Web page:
Sometime ago I transcribed the two surviving parts – the altus secundus and the bassus – of Portuguese King D. João IV’s 6-voice motet Anima mea turbata est as an exercise in order to understand if it was possible to reconstruct the remaining four voices from those two. Following the article by Owen Rees on the Portuguese Journal of Musicology, I thought it could be possible, due to Rees’s identification of a parody mass by Manuel Cardoso that could have used that motet as a model. The exercise had no success but it did teached me to view 6-part counterpoint from another perspective and, at the time when I was studying a parody mass, also helped me to better understand how seventeenth-century Portuguese composers would cast and organize motivic material in motet composition.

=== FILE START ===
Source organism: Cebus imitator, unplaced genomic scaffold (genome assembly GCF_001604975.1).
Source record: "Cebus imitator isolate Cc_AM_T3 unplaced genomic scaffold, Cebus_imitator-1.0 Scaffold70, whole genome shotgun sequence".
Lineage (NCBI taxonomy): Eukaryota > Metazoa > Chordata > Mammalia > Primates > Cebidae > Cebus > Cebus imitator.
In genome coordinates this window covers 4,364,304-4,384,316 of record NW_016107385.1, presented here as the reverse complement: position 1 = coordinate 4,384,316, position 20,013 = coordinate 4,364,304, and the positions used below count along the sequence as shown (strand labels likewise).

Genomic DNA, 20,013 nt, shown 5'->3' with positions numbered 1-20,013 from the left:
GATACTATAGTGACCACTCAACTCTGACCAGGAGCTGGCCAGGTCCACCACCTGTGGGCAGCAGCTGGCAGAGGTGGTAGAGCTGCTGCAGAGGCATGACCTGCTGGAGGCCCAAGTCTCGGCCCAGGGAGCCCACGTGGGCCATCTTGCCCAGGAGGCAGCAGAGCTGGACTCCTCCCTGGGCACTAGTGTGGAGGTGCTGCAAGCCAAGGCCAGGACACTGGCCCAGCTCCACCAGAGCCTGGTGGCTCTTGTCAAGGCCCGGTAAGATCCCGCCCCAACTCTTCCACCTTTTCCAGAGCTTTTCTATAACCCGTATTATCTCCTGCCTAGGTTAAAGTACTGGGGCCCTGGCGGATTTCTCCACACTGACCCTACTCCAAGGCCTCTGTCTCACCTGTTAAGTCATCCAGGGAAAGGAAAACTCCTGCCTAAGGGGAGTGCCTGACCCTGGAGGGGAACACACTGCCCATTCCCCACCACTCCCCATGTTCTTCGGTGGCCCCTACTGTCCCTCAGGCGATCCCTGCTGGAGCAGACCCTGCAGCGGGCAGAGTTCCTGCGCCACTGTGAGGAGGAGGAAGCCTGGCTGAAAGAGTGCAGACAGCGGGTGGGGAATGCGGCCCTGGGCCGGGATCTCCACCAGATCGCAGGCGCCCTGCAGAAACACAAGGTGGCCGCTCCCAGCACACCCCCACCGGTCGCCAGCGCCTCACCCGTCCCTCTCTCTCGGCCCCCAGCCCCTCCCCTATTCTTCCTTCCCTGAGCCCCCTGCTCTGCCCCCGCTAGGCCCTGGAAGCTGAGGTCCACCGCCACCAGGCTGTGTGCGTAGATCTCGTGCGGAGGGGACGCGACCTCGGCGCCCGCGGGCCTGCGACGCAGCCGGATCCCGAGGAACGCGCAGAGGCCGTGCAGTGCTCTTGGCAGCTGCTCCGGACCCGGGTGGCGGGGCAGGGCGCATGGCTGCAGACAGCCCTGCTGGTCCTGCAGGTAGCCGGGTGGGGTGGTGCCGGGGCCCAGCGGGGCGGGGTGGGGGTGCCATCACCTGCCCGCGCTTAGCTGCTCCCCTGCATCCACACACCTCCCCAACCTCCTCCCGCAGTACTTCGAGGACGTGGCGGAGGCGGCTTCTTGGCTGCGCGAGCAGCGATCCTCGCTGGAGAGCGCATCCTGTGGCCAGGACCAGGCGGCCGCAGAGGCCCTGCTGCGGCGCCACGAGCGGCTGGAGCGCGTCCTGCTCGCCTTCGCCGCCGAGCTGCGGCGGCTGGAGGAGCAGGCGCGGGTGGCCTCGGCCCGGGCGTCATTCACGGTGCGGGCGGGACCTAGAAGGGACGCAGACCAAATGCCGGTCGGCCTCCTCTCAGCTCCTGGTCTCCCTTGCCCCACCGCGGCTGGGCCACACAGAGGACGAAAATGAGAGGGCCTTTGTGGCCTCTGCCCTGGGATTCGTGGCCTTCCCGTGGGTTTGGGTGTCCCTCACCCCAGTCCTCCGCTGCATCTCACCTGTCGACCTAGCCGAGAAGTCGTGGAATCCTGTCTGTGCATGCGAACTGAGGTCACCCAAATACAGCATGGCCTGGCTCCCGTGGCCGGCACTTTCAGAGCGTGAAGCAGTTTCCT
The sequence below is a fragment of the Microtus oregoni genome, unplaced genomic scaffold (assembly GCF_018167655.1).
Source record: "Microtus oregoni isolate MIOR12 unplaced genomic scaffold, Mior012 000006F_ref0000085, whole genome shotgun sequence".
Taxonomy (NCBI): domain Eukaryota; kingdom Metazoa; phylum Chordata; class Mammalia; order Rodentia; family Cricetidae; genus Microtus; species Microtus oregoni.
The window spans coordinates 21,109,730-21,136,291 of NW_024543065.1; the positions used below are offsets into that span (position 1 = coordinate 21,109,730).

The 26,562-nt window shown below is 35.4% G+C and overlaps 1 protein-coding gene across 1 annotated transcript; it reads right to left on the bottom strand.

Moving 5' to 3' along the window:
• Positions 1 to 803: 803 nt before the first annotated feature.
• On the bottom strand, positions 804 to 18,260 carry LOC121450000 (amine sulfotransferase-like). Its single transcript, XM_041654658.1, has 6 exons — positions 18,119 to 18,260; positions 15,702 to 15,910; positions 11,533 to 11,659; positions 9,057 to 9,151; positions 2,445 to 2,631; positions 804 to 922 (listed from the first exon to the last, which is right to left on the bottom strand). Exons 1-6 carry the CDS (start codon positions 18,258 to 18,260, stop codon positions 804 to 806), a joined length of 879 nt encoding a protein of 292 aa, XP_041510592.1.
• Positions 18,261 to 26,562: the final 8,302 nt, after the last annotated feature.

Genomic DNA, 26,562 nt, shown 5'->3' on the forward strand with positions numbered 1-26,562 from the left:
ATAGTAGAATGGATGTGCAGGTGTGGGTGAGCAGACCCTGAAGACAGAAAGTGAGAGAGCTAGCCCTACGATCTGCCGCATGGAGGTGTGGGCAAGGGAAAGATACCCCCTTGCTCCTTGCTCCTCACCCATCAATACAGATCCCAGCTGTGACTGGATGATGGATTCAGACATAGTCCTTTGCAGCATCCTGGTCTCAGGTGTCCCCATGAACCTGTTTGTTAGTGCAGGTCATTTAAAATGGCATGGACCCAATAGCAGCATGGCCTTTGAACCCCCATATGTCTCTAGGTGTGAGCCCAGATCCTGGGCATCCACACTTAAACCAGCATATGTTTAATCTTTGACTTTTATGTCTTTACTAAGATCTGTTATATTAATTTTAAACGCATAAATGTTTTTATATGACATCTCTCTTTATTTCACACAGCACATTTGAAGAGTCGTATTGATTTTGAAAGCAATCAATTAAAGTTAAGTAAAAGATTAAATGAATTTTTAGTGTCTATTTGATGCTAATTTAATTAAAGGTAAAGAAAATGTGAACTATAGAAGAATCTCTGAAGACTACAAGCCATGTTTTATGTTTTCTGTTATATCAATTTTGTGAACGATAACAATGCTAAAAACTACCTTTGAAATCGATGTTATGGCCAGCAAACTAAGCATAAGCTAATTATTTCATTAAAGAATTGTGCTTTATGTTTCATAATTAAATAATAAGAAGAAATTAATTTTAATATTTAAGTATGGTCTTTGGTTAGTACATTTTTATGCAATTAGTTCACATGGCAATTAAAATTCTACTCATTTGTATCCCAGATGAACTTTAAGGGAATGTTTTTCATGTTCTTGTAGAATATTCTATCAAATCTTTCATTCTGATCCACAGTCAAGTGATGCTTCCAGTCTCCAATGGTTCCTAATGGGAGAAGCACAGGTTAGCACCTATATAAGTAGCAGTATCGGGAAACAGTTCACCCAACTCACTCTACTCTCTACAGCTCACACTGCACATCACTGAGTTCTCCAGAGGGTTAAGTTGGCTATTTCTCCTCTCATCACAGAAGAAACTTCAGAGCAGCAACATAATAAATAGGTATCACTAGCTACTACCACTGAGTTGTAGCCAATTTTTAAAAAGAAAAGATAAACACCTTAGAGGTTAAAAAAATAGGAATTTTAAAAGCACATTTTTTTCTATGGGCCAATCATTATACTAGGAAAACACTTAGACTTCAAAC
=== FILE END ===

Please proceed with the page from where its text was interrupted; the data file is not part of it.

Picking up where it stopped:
The “altus secundus” of the motet is found in the “altus secundi chori” part-book ff. 57-58 and the “bassus” in the “bassus secundi chori” part-book ff. 57-58 of João Lourenço Rebelo’s Psalmi tum Vesperarum, tum Completorii (Rome, 1657). This motet together with Vivo ego dicit Dominus survive incomplete in Rebelo’s collection have confirmed attribution to King D. João IV. The frequently attribution of the Adeste fidelis (which is a song from eighteenth-century England), a Crux fidelis and an Adjuva nos Deus are most certainly works by nineteenth-century. The edition is freely downloadable from my Academia.edu profile and the four of the 1657 edition part-books are available at Portugal’s Digital National Library.